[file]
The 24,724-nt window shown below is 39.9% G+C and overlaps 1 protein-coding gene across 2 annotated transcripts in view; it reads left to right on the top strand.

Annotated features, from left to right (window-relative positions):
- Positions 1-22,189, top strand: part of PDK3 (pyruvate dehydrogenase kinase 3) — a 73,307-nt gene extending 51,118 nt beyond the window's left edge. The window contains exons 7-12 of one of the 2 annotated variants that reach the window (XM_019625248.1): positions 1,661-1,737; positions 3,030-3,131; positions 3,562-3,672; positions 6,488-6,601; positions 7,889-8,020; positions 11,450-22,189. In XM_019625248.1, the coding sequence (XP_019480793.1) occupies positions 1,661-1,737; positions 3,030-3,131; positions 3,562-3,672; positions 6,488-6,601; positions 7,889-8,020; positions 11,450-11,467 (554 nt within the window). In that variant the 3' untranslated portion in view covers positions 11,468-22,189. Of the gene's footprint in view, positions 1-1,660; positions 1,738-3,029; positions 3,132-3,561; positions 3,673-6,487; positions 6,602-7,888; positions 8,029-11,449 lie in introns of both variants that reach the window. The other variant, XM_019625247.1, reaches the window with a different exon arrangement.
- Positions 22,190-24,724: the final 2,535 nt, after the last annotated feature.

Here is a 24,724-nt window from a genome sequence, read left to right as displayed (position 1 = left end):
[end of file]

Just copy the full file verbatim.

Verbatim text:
The 24,724-nt window shown below is 39.9% G+C and overlaps 1 protein-coding gene across 2 annotated transcripts in view; it reads left to right on the top strand.

Annotated features, from left to right (window-relative positions):
- Positions 1-22,189, top strand: part of PDK3 (pyruvate dehydrogenase kinase 3) — a 73,307-nt gene extending 51,118 nt beyond the window's left edge. The window contains exons 7-12 of one of the 2 annotated variants that reach the window (XM_019625248.1): positions 1,661-1,737; positions 3,030-3,131; positions 3,562-3,672; positions 6,488-6,601; positions 7,889-8,020; positions 11,450-22,189. In XM_019625248.1, the coding sequence (XP_019480793.1) occupies positions 1,661-1,737; positions 3,030-3,131; positions 3,562-3,672; positions 6,488-6,601; positions 7,889-8,020; positions 11,450-11,467 (554 nt within the window). In that variant the 3' untranslated portion in view covers positions 11,468-22,189. Of the gene's footprint in view, positions 1-1,660; positions 1,738-3,029; positions 3,132-3,561; positions 3,673-6,487; positions 6,602-7,888; positions 8,029-11,449 lie in introns of both variants that reach the window. The other variant, XM_019625247.1, reaches the window with a different exon arrangement.
- Positions 22,190-24,724: the final 2,535 nt, after the last annotated feature.

Here is a 24,724-nt window from a genome sequence, read left to right as displayed (position 1 = left end):